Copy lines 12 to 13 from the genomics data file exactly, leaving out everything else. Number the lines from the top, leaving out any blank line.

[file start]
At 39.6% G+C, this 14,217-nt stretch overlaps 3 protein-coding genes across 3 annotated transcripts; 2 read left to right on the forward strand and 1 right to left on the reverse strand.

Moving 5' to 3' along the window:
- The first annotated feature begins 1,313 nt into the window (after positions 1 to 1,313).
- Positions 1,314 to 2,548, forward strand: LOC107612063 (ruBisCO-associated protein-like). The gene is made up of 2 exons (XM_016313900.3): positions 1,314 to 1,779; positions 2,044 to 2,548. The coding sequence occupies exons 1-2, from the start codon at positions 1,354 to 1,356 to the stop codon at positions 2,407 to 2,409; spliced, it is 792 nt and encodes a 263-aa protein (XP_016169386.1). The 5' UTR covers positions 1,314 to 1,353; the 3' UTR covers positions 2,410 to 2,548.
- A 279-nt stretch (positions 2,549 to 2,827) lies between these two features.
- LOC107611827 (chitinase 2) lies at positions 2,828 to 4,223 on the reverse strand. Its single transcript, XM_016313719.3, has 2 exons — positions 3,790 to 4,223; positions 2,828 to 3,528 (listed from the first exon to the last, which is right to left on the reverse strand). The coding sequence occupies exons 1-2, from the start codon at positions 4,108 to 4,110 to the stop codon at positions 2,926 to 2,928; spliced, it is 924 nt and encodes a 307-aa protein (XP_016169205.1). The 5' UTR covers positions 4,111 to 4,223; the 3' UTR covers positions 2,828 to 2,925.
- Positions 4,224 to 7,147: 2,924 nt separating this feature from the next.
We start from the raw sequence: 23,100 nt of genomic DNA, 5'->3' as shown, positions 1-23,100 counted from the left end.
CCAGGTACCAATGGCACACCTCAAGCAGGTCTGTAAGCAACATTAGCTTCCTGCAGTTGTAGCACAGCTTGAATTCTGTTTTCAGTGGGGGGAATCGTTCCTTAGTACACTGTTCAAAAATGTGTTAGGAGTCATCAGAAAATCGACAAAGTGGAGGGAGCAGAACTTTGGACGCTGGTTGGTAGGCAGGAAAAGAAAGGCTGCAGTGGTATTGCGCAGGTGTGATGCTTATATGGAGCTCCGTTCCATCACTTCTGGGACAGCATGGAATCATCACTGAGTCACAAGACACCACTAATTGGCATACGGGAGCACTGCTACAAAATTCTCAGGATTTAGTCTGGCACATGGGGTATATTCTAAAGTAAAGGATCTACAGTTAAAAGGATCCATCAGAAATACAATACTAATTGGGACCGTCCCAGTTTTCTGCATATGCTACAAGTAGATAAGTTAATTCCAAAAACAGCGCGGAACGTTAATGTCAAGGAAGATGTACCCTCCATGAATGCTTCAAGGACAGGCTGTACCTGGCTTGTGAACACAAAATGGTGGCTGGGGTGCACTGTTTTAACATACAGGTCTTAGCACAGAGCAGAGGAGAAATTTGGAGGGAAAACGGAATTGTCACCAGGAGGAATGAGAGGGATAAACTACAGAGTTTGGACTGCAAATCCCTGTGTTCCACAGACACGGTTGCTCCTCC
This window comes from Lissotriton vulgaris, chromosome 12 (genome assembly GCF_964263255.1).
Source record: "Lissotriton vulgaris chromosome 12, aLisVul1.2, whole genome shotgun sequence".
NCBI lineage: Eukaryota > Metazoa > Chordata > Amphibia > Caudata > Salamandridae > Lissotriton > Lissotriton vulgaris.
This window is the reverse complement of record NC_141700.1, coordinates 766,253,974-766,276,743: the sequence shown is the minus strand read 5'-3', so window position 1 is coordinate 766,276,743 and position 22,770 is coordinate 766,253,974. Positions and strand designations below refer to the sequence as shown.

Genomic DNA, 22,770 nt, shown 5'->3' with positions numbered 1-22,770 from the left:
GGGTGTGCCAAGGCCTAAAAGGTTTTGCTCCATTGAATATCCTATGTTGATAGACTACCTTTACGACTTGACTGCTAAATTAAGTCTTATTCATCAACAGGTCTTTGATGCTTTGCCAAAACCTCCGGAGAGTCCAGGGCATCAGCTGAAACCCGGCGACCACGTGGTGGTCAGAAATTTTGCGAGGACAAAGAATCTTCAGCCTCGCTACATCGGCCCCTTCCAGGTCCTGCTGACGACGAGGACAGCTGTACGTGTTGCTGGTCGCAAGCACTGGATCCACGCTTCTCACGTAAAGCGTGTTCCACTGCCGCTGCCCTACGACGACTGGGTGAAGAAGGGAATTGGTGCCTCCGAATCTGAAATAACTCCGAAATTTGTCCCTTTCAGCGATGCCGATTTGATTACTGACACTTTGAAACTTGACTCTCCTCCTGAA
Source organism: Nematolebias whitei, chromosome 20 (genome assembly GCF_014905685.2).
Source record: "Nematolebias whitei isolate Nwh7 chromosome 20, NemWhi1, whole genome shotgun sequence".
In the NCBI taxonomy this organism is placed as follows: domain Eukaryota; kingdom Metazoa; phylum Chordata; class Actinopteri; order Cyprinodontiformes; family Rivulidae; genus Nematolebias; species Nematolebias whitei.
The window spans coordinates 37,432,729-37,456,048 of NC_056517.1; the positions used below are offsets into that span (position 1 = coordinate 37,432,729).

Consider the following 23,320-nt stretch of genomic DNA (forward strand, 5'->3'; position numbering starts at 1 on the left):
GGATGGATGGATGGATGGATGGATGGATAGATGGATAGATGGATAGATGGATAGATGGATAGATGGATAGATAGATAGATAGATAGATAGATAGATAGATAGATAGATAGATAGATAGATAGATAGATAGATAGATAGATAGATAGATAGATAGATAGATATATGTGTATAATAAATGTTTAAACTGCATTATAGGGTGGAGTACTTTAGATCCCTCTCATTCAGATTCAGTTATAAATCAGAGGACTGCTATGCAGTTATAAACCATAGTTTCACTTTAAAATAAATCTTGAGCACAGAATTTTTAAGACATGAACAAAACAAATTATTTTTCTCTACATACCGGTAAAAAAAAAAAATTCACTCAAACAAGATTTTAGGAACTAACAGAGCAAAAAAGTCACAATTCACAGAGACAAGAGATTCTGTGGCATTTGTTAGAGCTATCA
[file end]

NCBI lineage: Eukaryota > Metazoa > Chordata > Amphibia > Caudata > Salamandridae > Lissotriton > Lissotriton vulgaris.
This window is the reverse complement of record NC_141700.1, coordinates 766,253,974-766,276,743: the sequence shown is the minus strand read 5'-3', so window position 1 is coordinate 766,276,743 and position 22,770 is coordinate 766,253,974. Positions and strand designations below refer to the sequence as shown.